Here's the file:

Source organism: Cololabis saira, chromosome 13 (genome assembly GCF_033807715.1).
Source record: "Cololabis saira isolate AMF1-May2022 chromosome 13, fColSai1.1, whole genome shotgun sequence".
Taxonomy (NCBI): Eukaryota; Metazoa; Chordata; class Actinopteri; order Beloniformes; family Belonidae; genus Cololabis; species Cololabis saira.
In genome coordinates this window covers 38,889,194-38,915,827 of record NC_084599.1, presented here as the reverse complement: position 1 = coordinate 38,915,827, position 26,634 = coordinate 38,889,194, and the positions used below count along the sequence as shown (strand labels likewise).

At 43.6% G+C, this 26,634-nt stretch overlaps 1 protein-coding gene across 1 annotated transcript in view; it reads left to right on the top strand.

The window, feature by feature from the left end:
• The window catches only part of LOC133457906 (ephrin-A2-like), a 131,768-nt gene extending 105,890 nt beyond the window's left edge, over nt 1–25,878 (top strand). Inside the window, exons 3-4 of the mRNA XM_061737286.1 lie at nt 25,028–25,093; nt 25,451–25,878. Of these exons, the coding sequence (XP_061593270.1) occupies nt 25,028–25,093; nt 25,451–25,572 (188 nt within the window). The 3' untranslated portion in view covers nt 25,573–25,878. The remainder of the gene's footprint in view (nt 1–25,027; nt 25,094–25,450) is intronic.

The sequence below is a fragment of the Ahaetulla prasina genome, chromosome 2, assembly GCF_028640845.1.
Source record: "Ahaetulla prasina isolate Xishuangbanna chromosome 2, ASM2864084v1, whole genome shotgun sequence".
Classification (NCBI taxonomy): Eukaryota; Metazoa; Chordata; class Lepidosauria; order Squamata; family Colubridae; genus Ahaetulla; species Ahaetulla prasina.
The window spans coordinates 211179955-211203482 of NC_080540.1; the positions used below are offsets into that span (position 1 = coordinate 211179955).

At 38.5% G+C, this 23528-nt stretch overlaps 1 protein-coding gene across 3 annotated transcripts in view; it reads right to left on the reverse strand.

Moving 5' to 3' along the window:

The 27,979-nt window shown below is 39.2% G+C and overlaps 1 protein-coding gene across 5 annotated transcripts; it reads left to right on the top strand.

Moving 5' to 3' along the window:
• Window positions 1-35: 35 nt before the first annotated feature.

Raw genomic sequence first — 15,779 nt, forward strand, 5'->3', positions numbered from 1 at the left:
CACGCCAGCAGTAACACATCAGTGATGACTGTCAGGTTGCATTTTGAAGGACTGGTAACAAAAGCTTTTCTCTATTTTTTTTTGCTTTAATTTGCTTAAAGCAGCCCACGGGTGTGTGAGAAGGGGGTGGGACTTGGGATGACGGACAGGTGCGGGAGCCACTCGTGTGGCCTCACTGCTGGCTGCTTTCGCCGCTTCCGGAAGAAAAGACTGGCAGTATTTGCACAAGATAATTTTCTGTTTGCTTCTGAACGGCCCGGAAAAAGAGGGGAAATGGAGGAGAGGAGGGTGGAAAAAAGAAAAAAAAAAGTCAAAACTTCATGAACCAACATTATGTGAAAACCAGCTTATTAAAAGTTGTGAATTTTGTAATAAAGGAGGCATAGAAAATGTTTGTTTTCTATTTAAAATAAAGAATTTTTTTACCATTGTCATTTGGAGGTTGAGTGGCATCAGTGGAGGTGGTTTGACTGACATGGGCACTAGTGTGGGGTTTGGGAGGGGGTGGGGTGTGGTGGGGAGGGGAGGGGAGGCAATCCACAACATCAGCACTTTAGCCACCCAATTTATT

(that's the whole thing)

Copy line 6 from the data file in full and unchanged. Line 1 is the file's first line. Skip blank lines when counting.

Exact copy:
The window, feature by feature from the left end: